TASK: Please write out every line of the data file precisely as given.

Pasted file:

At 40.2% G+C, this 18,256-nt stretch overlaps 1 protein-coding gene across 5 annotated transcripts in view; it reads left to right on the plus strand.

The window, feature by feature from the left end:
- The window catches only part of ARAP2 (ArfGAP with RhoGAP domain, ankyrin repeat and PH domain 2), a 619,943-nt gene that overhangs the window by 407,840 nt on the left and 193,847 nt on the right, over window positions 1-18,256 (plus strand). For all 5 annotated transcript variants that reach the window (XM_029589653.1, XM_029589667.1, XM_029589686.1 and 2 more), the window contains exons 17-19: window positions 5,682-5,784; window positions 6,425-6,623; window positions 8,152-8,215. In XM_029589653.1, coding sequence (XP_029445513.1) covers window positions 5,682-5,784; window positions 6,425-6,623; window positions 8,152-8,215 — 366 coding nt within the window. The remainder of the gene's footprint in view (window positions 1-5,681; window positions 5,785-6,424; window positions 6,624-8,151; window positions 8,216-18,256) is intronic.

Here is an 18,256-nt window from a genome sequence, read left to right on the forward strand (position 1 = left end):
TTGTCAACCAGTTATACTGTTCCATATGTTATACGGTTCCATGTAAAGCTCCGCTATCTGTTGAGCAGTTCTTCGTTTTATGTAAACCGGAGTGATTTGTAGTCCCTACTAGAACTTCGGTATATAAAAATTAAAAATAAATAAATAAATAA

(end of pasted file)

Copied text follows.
At 40.2% G+C, this 18,256-nt stretch overlaps 1 protein-coding gene across 5 annotated transcripts in view; it reads left to right on the plus strand.

The window, feature by feature from the left end:
- The window catches only part of ARAP2 (ArfGAP with RhoGAP domain, ankyrin repeat and PH domain 2), a 619,943-nt gene that overhangs the window by 407,840 nt on the left and 193,847 nt on the right, over window positions 1-18,256 (plus strand). For all 5 annotated transcript variants that reach the window (XM_029589653.1, XM_029589667.1, XM_029589686.1 and 2 more), the window contains exons 17-19: window positions 5,682-5,784; window positions 6,425-6,623; window positions 8,152-8,215. In XM_029589653.1, coding sequence (XP_029445513.1) covers window positions 5,682-5,784; window positions 6,425-6,623; window positions 8,152-8,215 — 366 coding nt within the window. The remainder of the gene's footprint in view (window positions 1-5,681; window positions 5,785-6,424; window positions 6,624-8,151; window positions 8,216-18,256) is intronic.

Here is an 18,256-nt window from a genome sequence, read left to right on the forward strand (position 1 = left end):
TTGTCAACCAGTTATACTGTTCCATATGTTATACGGTTCCATGTAAAGCTCCGCTATCTGTTGAGCAGTTCTTCGTTTTATGTAAACCGGAGTGATTTGTAGTCCCTACTAGAACTTCGGTATATAAAAATTAAAAATAAATAAATAAATAA